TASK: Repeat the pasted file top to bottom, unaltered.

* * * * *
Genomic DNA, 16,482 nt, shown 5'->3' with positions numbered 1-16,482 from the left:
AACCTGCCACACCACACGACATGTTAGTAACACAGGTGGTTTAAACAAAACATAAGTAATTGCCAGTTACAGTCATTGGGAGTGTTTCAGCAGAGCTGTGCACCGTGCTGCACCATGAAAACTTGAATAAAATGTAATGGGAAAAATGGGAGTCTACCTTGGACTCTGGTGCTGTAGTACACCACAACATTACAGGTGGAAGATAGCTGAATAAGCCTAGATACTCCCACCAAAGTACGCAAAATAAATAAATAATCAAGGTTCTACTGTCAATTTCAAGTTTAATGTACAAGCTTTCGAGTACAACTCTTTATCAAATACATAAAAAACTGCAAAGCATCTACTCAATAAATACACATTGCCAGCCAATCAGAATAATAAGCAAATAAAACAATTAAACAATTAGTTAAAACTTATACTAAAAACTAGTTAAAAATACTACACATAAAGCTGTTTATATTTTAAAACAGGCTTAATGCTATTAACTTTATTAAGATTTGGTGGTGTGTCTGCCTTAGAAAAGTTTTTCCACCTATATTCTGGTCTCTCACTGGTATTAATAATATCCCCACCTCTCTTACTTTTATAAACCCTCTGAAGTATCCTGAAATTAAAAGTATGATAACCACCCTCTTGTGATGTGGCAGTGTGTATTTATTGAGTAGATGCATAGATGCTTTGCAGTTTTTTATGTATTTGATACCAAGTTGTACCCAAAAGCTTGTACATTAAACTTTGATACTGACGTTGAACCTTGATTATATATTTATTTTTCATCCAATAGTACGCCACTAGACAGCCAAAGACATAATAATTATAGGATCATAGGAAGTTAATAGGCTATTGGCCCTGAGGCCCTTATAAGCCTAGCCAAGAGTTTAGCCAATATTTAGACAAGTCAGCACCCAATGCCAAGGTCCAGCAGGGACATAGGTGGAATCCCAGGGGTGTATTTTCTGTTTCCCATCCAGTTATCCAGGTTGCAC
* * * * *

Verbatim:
Genomic DNA, 16,482 nt, shown 5'->3' with positions numbered 1-16,482 from the left:
AACCTGCCACACCACACGACATGTTAGTAACACAGGTGGTTTAAACAAAACATAAGTAATTGCCAGTTACAGTCATTGGGAGTGTTTCAGCAGAGCTGTGCACCGTGCTGCACCATGAAAACTTGAATAAAATGTAATGGGAAAAATGGGAGTCTACCTTGGACTCTGGTGCTGTAGTACACCACAACATTACAGGTGGAAGATAGCTGAATAAGCCTAGATACTCCCACCAAAGTACGCAAAATAAATAAATAATCAAGGTTCTACTGTCAATTTCAAGTTTAATGTACAAGCTTTCGAGTACAACTCTTTATCAAATACATAAAAAACTGCAAAGCATCTACTCAATAAATACACATTGCCAGCCAATCAGAATAATAAGCAAATAAAACAATTAAACAATTAGTTAAAACTTATACTAAAAACTAGTTAAAAATACTACACATAAAGCTGTTTATATTTTAAAACAGGCTTAATGCTATTAACTTTATTAAGATTTGGTGGTGTGTCTGCCTTAGAAAAGTTTTTCCACCTATATTCTGGTCTCTCACTGGTATTAATAATATCCCCACCTCTCTTACTTTTATAAACCCTCTGAAGTATCCTGAAATTAAAAGTATGATAACCACCCTCTTGTGATGTGGCAGTGTGTATTTATTGAGTAGATGCATAGATGCTTTGCAGTTTTTTATGTATTTGATACCAAGTTGTACCCAAAAGCTTGTACATTAAACTTTGATACTGACGTTGAACCTTGATTATATATTTATTTTTCATCCAATAGTACGCCACTAGACAGCCAAAGACATAATAATTATAGGATCATAGGAAGTTAATAGGCTATTGGCCCTGAGGCCCTTATAAGCCTAGCCAAGAGTTTAGCCAATATTTAGACAAGTCAGCACCCAATGCCAAGGTCCAGCAGGGACATAGGTGGAATCCCAGGGGTGTATTTTCTGTTTCCCATCCAGTTATCCAGGTTGCAC